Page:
Deep divisions are emerging between the Minneapolis school board and interim superintendent Michael Goar over an unlikely issue: a swimming pool.
The board wants the school district to spend at least $2 million to help Minneapolis park officials renovate the Phillips Community Pool into an eight-lane facility, offering better access to swimming lessons and competitive swimming programs.
Goar surprised board members at a recent meeting when he expressed reservations about the cash-strapped district spending so much on a single sport.
“I don’t think you should be condescending and speak to us like we don’t get there are a lot of issues,” school board finance chair Rebecca Gagnon said in an interview, reacting to Goar’s insistence that the district had other sports needs to consider. “Obviously we do, but this is one of them, and it’s important and we want it to be worked out in a way that it actually happens.”
Goar is a leading contender to take over the superintendent job permanently, but the issue has caused a rare rift with a board that has been strongly supportive of him.
Goar declined to comment Tuesday, saying through a spokeswoman that he does not yet have a recommendation for the board and will analyze what pool spending would mean for the district.
The pool project has been underway since 2011, with funding coming from various private donors, local colleges, the county, the state Legislature and the school board.
But the project has come up well short on funding. In April, the Park Board voted to move forward with building the pool even though it might have to take out a $2 million loan. But the Park Board only approved a six-lane pool, falling short of the larger pool that school board members say they backed.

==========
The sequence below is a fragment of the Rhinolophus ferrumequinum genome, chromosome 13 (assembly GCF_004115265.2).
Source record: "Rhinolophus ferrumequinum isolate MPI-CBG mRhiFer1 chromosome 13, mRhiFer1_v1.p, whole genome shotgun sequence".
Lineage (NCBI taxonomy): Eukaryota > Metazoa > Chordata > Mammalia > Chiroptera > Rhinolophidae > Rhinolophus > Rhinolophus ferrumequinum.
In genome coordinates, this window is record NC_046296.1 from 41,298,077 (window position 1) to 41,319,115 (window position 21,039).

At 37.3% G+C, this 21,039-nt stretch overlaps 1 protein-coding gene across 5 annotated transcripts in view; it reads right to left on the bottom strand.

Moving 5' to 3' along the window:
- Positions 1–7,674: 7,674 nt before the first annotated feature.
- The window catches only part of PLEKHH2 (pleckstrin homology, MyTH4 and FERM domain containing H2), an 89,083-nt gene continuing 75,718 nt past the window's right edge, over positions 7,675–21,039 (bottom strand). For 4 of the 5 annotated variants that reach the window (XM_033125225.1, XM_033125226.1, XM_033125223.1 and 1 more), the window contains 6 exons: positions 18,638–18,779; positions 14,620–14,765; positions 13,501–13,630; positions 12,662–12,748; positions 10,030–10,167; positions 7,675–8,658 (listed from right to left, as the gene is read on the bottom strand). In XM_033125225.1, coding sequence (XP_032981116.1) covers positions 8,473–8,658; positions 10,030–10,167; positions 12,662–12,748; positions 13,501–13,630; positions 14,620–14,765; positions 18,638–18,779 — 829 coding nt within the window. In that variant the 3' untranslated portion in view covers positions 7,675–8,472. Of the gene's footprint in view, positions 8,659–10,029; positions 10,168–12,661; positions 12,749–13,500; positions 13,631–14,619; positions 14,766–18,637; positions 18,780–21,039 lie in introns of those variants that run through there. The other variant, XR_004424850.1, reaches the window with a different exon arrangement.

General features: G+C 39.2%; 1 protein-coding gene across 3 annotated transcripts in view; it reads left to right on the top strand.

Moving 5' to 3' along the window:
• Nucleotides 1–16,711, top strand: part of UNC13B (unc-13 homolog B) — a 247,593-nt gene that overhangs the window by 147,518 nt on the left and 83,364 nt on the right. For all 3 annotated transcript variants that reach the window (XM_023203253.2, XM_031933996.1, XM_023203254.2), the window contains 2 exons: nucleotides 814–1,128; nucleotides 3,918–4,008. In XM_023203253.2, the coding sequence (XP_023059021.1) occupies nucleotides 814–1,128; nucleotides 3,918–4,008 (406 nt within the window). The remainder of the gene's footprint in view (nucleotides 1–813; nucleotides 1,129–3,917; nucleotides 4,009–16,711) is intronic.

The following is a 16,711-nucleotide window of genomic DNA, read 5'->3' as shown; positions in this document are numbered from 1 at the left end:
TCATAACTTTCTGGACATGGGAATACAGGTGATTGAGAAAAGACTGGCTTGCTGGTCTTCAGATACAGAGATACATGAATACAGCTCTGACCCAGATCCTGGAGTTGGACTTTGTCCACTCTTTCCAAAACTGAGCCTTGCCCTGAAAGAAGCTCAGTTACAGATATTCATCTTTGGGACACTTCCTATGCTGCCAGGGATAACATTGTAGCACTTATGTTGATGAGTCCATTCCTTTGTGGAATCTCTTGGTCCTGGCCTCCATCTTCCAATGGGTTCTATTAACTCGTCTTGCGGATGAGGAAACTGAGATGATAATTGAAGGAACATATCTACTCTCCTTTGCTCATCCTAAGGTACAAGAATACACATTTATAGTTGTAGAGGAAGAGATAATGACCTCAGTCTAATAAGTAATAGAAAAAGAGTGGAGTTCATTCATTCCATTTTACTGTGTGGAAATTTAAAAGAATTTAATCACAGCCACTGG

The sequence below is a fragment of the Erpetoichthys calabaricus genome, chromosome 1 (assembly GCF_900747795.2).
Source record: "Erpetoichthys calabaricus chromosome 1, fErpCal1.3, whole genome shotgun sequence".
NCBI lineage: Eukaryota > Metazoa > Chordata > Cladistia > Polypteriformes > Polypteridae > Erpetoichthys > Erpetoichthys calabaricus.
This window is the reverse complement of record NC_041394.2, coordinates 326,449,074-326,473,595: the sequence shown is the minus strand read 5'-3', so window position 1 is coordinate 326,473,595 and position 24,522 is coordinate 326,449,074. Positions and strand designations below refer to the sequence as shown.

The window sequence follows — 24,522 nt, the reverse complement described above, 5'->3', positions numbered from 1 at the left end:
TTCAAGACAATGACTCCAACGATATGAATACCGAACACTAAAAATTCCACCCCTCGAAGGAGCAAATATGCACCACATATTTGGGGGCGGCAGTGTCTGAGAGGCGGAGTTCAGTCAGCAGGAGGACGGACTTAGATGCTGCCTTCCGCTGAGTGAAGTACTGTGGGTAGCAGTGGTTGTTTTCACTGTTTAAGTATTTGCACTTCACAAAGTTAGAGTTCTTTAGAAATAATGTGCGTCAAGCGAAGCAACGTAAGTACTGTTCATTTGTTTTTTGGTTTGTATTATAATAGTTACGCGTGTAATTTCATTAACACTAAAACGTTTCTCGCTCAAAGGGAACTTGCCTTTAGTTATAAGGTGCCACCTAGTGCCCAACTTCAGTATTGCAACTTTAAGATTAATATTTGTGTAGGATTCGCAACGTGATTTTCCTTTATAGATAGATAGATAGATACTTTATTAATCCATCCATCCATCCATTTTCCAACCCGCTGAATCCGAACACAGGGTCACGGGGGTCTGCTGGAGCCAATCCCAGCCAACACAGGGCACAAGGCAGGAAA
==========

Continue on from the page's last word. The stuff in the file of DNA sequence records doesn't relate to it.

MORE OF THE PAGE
Minneapolis Swims, the booster group behind the pool, approached the district with the idea of spending an additional $2 million for the eight-lane pool. The district has already committed $150,000 annually for the next five years to cover operating expenses.
School board members strongly back the Phillips project and want to spend more money opening a second, eight-lane pool at Franklin Middle School in north Minneapolis.
At a recent finance committee meeting, Goar told several board members that the district should not be investing so much in any single sport, or any single facility, before the district looks at its entire athletic facility needs.
He proposed a comprehensive study of the entire athletics department to determine how many students participate in swimming, the condition of existing facilities and the financial impact that one or both pools could have on the district.
Board members, including Gagnon and Carla Bates, pushed back hard against Goar, saying the district has already looked at these issues.
“The board is very interested in making these pools happen,” Bates told Goar at the meeting. “I don’t want this to get lost in the broader discussion because that broader discussion kills so many good things in this city.”
Gagnon said many board members have been involved with the renovations at the Phillips pool for years. It’s an issue that unites them, even when they differ on other issues. She said the pools are a worthy investment because many area students do not know how to swim and are at increased risk of drowning.
“The superintendents work for the boards. When we ask for something to happen as a collective voice, it should happen,” Gagnon said. “There should be no doubt that it should happen. It shouldn’t be, you are going to go in and gather evidence that you can then use to argue it shouldn’t happen.”
Equity, business investment
Denny Bennett, Minneapolis Swims director, said he proposed that the district make a $2.5 million matching grant offer to the Park Board, in exchange for half ownership of the facility. With the Park Board $2.5 million investment, that would be enough to build the eight-lane pool. He also said the district could ask that their $150,000 annual maintenance commitment be eliminated.
Board members want an eight-lane pool so schools have access to a full-size competitive pool where high school swim teams could practice and compete. Right now, the district does not own a full-size competitive pool. It pays the University of Minnesota about $5,000 to host swim meets, according to Bennett.
Gagnon said investing in the eight-lane pool is not only about equity but also makes financial sense. She said the district could recoup money by renting out the facility or hosting events, something it would not be able to do with a six-lane pool.
Park Board Superintendent Jayne Miller met with Goar on Friday and sent him budget projections for the two different pools. Both pool proposals are expected to run an annual deficit.